When we think of the Western U.S. we picture two plant comunities most often. The Deserts of the south west with their abundance of cacti and the sage brush steppe dominated by shrubs.
On the sunny, wind swept high deserts of the western US vast stretches of territory are dominated by shrub comunities. Artemisia, Purshia, Cercocarpus, Ephedra, Prunus, Chrysothamnus and Mahonia are very obvious and omnipresent. These and many others hidden throughout these steppes work well in a dryland rock garden as backdrops to the flowering herbaceous plants we cherish.
There is one shrub that occupies a prominted position in my garden. The gray aromatic mound, with dazzling blue/purple flower spikes in my garden is Salvia dorrii ssp.dorrii var.dorrii.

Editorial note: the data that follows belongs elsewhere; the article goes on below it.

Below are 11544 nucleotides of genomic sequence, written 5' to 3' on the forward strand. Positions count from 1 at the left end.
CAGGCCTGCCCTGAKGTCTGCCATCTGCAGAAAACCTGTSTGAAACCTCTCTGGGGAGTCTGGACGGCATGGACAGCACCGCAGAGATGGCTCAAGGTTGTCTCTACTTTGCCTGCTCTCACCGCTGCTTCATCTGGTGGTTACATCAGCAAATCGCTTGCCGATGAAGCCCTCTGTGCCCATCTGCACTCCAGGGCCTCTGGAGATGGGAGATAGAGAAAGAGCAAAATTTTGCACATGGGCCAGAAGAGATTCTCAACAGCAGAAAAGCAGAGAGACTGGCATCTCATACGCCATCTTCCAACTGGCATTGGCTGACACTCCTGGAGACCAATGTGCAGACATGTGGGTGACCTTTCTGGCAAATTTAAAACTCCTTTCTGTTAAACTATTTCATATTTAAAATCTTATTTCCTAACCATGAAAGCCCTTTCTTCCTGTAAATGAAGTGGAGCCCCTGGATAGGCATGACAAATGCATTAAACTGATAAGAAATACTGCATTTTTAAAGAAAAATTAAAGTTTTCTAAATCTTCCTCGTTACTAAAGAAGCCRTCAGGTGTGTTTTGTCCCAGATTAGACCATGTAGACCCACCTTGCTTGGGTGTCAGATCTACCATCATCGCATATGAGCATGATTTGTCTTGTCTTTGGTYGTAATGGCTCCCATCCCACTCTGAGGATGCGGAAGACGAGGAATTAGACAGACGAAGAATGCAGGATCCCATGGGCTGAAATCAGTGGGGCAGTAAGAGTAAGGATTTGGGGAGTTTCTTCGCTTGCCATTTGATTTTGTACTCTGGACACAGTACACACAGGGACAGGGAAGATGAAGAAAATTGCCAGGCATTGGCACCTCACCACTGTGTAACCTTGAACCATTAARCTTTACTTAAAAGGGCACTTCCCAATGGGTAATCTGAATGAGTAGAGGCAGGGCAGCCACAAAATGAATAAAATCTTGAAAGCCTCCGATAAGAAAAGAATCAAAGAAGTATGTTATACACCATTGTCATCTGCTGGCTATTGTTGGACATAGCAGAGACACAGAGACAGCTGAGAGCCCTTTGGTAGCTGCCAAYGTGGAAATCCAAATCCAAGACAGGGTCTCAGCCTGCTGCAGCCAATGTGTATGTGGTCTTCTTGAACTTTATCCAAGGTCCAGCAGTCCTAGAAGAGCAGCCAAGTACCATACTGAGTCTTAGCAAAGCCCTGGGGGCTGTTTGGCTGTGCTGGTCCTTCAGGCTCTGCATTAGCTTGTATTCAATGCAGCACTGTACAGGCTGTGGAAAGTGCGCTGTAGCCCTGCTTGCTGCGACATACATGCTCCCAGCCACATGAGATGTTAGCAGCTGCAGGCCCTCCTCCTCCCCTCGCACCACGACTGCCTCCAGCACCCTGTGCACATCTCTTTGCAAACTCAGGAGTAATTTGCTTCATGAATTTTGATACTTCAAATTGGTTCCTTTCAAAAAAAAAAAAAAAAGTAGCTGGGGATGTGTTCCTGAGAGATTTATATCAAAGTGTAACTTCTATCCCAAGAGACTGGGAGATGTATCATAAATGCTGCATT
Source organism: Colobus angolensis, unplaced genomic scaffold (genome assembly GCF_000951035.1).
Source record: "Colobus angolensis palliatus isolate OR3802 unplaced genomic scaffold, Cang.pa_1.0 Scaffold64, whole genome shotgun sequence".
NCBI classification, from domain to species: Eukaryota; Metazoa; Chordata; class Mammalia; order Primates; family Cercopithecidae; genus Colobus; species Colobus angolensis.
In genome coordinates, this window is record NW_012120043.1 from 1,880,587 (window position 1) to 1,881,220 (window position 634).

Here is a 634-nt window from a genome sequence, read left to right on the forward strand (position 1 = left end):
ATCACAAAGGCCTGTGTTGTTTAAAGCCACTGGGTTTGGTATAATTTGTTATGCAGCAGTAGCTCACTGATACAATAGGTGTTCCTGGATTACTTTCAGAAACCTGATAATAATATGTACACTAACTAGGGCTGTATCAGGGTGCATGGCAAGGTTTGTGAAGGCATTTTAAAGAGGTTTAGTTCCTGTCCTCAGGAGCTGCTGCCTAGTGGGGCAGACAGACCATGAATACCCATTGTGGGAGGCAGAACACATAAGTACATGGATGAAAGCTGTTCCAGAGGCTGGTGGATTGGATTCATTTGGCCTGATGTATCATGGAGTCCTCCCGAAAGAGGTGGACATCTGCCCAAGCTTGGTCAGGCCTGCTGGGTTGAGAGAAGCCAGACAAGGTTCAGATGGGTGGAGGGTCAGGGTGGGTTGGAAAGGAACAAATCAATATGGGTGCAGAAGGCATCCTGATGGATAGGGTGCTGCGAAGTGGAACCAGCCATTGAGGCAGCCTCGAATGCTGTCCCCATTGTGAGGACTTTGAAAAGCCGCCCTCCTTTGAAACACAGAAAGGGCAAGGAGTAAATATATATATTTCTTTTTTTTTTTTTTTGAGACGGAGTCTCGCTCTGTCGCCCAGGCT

There are two subspecies in the S. dorii complex Salvia dorrii ssp. mearnsii from Arizona and Salvia dorrii ssp.dorii over the western states of AZ, CA, ID, NV, OR, UT, WA. Subspecies "dorrii ssp. dorrii" is further divided into four varieties based upon growth habit.
var.carnosa , a large-leaved erect shrub of Washington and Idaho southward through Oregon into extreme north-central California:
var.dorrii, a small-leaved erect shrub of southern Oregon and Idaho southward through the Great Basin of Nevada and western Utah to southeastern California and northern Arizona:
var.pilosa, a small-leaved erect shrub differing from var.dorrii by pilose bracts and calyx, in southern California and western Arizona with disjunct populations in the Lahontan Basin of northwestern Nevada and northeastern California;
var.clokeyi, a low mat-forming subshrub of the high mountains of Clark Co.,